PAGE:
We first experienced Haifa’s “Festival of Festivals” last year at the tail end of Covid 19 opening up. The idea of the city of coexistence celebrating the coming together of the three monotheistic religions in a light extravaganza was most attractive. Actually on the municipal Facebook page it is billed as “the values of coexistence, living together in peace and harmony, and mutual respect of all six religions in the city, joining the residents’ lives and fate together.” This may actually be a bit bombastic but it’s the thought that counts. In any case, we like Haifa, mainly because it is not Jerusalem or Tel Aviv but its own unique self. Let’s see.. what do I mean by that? Well, Jerusalem is of course chock full of history and religious import, and this is what makes it rather heavy and sometimes stressful, and not always the most relaxing of places to visit. Tel Aviv has the advantage of being younger and more zany and with the added attraction of the beach. But Tel Aviv, as the “city that never sleeps” can be exhausting and a bit frenetic. I feel that Haifa has its own special vibe. Not only is it multicultural and more secular, but it also has the sea, and a very special topography which means that the three separate bits of the town stretch up the Carmel Mountain, giving you incredible views at every twist and turn. You are continually climbing up and down. And that is really unique. Haifa is comprised of the wooded Carmel mountain, topped by the Technion University area, midtown Hadar, and the downtown area where the port is located. Just above downtown is the wonderful German Colony area reminiscent of the Jerusalem German Colony, both dating from the Templar period featuring picturesque balconied historic stone houses with lovely gardens. Stretching down from the Carmel to the German Colony are the wondrous Bahai Shrine of the Bab and Gardens, the iconic view of Haifa.
We started our trip by parking just off Ben Gurion st, the main drag of the German Colony, where all the restaurants are located and the illuminations would be. We decided we would spend the day walking around town and finish up with dinner in the Colony and then have a look at the illuminations. This proved to be a very smart move as I will explain later. So having parked we set off to have a look at the immaculate Bahai Shrine gardens. You can walk around the gardens for free. There is a lower entrance from the German Colony and an upper one from the Carmel. However you cannot enter from one and exit from the other without taking a guided tour. We met a lovely young Chinese couple who asked us to take their photo- she is studying at the Hebrew University of Jerusalem and he at Leeds University in England. As you can see the Shrine is stunning and the gardens are lovingly tended.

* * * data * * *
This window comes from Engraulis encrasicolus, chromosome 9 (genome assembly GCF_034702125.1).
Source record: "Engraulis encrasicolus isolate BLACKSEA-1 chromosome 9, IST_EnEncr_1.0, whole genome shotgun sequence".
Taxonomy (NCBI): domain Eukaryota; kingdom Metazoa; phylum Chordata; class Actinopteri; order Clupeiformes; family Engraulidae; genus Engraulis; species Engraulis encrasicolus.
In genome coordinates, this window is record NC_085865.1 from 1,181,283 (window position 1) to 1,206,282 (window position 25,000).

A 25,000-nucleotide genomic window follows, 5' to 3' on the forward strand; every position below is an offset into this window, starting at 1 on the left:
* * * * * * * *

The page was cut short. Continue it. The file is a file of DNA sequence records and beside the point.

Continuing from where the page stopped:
From the Shrine we began walking up in the direction of the Carmel. On the way, walking through the Wadi Nisnas area, we found the wonderful Artists’ House ( on map appears as Bet Omanim Shagall no idea what that means ) – free entry and wonder of wonders, a clean toilet. There was an exhibition of two local artists, one Jewish and one Arab.
We continued on, feeling suddenly disorientated we asked a woman how to get to the Carmel. We thought we would head to a garden called “Gan HaEm” (the Mother’s garden) . She thought we meant kindergarten, but anyway we had to continue upwards, meaning hundreds and hundreds of stairs ( I kid you not) We bravely battled on upwards, each street on the map being labelled “street” but turning out to be another stairway. One of these stairways housed a street gallery of wonderful murals.
Finally we reached Yafe Nof ( meaning “beautiful view” ) street and a little further along we reached the Centre of the Carmel and the gardens where we ate our sandwiches. From here the only way is down, so we walked back down, this time using the road and not the little stairs, as our knees were not feeling their best. The gentle downward slope of the boulevard was pleasant and afforded the occasional view of the port.
We then continued back on down to the German Colony which was beginning to get dark. We returned to the same restaurant which we had enjoyed last year, Garden, where we had a splendid spinach and ricotta tortellini. When we came back out at 6pm the street was heaving with people, some wearing Christmas flashing lights or hats, and all the illuminations had been turned out. It was quite impressive. There was a small Xmas market selling candy floss, fast food and other Xmas tat. It was all quite fun but very very crowded and hard to walk down the street. The atmosphere was great, lots of families of all denominations.
All in all, I highly recommend checking out the Festival of Festivals if you are passing through this area. I have heard that Nazareth is also good but last time we tried to get there the entrance to the town was choked with traffic and we could not even get in there, so we gave up. Of course Israel is not Northern Europe when it comes to the season’s celebrations, but in a way ,the modest show here is rather touching.
Stay tuned for more adventures…